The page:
Monthly Archives: November 2022

In miniature, November 22

  • The week in blame-shifting: Baltimore files lawsuit against tobacco companies seeking to recoup the cost of dealing with cigarette butt litter [CBS News]
  • A lot of people warned at the time that Maryland’s first-in-the-nation digital ad tax was unconstitutionally drawn, and now Judge Alison Asti has struck it down [Callan Tansill-Suddath, DCist; an earlier instance in which courts struck down a media law after the General Assembly ignored warnings of likely unconstitutionality]
  • Montgomery County will make a costly mistake if it goes forward with plans to ban most gas hookups in new buildings [Adam Pagnucco, Montgomery Perspective, more]
  • To my list of favorite Maryland place names I can now add Tippity Wichity Island in St. Mary’s County [Baltimore Banner, more, it’s for sale]
  • Frederick Magazine profiles Landmarks Foundation of Frederick County, which just had its biggest attendance ever for Oktoberfest at Schifferstadt [Kate Poindexter]
  • Baltimore needs to change, part 783: Bridgeport, Newark, Detroit, and Baltimore in that order are the cities that place the highest tax burdens on households, and that’s true both at $75K and $150K/year household income levels. Among the lowest: Las Vegas, Houston, Jacksonville, Fla. and Manchester, N.H. [Chris Edwards, Cato]

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Baltimore intends to remain Squeegee City

In Baltimore, aggressive squeegee kids have been a presence in downtown traffic for years. Now, as, Capital News Service reports, the city unveils a plan to 1) ask them to stay out of certain densely driven corridors, 2) pay some of them to change the way they spend their time, and 3) issue fines to drivers who tip them. Newly elected Baltimore City State’s Attorney Ivan Bates took part in the team that drew up the plan but has also offered a more straightforward analysis of the situation: what the kids do is already an unlawful interference with traffic.

Gov. Larry Hogan has long criticized the city’s non-enforcement policies, saying in July, “It certainly has had a major impact on people being afraid to come to the city because they’ve been harassed for years and years.” But much of the city’s active political class disagrees with him, dismissing as anecdotal or subjective the accounts of drivers, female and elderly especially, who say they have felt intimidated or coerced to give money during the exchanges.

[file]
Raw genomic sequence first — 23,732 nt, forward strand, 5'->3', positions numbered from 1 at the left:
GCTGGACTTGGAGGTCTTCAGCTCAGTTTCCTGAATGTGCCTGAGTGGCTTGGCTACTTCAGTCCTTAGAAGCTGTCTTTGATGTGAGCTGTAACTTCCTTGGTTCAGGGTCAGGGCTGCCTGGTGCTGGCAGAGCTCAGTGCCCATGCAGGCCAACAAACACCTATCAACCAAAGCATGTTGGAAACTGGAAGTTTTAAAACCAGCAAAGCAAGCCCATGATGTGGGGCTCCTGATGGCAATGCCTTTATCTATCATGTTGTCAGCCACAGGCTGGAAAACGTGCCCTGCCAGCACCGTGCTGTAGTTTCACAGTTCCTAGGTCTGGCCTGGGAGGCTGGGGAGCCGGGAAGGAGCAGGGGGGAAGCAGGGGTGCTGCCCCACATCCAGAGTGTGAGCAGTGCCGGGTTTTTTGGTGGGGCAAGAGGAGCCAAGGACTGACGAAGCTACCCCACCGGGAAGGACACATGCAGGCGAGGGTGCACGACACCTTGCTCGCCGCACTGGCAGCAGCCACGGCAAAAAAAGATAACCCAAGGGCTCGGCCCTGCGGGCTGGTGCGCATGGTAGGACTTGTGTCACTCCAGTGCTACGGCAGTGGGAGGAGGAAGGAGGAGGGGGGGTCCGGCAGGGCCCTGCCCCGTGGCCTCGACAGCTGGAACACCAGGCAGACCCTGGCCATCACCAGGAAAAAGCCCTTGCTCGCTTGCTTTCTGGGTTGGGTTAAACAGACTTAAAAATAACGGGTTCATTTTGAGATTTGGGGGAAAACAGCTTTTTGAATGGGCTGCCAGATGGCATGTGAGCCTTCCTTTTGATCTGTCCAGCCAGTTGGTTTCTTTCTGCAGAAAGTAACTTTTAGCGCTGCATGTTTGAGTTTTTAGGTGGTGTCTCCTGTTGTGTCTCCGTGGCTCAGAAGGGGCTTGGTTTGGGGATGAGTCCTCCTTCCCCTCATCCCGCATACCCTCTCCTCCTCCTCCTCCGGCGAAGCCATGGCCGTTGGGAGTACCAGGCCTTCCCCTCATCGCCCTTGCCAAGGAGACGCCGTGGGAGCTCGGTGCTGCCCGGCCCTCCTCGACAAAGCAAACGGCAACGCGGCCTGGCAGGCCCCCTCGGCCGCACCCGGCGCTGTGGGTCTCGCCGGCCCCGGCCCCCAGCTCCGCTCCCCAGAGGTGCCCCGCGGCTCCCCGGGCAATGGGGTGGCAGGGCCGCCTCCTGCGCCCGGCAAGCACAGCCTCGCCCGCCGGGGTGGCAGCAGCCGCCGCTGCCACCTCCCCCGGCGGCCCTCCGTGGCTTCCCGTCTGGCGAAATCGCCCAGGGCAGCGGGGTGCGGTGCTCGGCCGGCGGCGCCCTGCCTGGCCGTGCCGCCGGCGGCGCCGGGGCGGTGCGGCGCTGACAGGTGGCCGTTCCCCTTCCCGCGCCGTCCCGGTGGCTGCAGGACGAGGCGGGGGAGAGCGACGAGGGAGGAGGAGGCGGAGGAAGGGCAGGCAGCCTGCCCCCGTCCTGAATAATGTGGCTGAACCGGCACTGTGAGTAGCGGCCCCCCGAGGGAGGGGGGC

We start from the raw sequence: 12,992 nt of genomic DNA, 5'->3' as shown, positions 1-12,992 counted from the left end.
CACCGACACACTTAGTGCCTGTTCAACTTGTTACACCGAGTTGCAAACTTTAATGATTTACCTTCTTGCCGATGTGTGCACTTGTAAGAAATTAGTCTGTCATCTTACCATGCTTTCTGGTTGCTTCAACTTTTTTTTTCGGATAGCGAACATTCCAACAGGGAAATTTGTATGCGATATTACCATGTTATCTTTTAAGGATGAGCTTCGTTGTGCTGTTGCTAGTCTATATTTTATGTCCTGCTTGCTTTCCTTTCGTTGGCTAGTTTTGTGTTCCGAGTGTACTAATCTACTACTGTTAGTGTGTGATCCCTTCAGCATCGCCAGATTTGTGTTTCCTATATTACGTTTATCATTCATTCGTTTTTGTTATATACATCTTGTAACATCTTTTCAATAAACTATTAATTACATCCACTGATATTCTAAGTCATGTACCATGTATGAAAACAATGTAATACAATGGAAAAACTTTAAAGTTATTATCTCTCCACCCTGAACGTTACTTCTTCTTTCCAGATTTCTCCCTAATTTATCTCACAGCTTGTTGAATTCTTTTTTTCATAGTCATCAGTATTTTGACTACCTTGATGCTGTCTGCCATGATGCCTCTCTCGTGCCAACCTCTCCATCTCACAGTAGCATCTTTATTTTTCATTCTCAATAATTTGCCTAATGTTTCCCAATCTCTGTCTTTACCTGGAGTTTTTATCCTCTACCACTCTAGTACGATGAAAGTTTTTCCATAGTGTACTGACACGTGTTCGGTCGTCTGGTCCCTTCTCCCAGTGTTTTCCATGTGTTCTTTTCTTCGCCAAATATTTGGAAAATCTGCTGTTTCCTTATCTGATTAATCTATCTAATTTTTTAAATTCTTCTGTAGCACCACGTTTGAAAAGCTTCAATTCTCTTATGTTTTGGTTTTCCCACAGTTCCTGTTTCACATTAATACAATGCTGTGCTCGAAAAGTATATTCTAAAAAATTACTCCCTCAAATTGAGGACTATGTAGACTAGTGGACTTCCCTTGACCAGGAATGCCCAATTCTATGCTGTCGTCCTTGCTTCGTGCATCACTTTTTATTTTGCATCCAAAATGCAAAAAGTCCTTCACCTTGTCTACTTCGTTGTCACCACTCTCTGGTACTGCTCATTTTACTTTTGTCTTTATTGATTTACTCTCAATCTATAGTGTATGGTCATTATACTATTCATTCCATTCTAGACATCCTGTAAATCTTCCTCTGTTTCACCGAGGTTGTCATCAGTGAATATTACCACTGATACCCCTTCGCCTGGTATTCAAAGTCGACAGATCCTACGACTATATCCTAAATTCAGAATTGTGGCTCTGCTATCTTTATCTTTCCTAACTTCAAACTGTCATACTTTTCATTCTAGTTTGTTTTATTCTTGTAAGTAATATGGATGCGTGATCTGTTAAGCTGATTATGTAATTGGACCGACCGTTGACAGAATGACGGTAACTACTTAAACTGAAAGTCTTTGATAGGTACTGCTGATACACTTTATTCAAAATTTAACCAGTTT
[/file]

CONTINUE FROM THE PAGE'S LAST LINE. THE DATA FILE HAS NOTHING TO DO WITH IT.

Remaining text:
Sometimes it appears being “made to feel unsafe” isn’t such a big deal after all.

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The election morning after

Post-election thoughts.

Nationally, Republicans came in far short of their hopes and what would be expected for the out-party in a midterm, especially one with high public discontent over issues like inflation. It’s still unclear whether they’ll take even the House, let alone the Senate. While Florida Gov. Ron DeSantis and New York Republicans had a good night, figures promoted by MAGA-world crashed in flames in one competitive race after another, from Pennsylvania to Wisconsin to Arizona.

Statewide, as expected, the Democratic ticket in Maryland cruised to an easy win against the likes of Dan Cox and Michael Peroutka. Two Republican candidates I did like, Barry Glassman (Comptroller) and Allan Kittleman (Howard County Executive), ran well ahead of those two but still lost by wide margins.

Here in Frederick County, Republicans have jumped off to a strong lead based on combined Election Day and early voting tallies. But most mail ballots will not be counted until Thursday and later, and those votes are likely to enable Democrats to catch up and overtake them in a number of races. The number of mail ballots left to count stood at 16,164 as of Wednesday afternoon but could go even higher, and most will break for Democrats. Among the strongest R countywide candidates, Michael Hough (CE) is currently ahead by 8,798 votes, Sandy Dalton (Clerk of the Court) by 12,594, and Chuck Jenkins (Sheriff) by 11,255. [NUMBERS CORRECTED AND UPDATED WEDNESDAY AFTERNOON] If Democrats catch up by 6,257, they could take both council at-large seats, while a shift of 8,706 would potentially let them shut out conservative challengers from taking at least one school board seat.

* * *

A few observations:

I think the country is better off if the Biden administration is held in check by losing control of at least one House, even if narrowly. I also think voters should reject candidates who wouldn’t have certified the 2020 election, who spread conspiracy theories, or who are extremist nutballs generally. While many votes remain to be counted, voters might manage to thread the needle to achieve both these goals. Rep. Lauren Boebert is even behind in her race in Colorado!

Election reform appears to have had a good night, with Final Five/RCV reform ahead in Nevada, ranked-choice voting winning everywhere I’ve seen so far, and Alaska’s RCV working smoothly (expect a return to Washington for Republican Sen. Lisa Murkowski and Democratic Rep. Mary Pertola.)

As for the Republican Party, I put it this way last night:

If you want a functional conservative party in this country, fire the MAGA crowd, freeze out the Entertainment Wing, and recruit competent candidates of good character.

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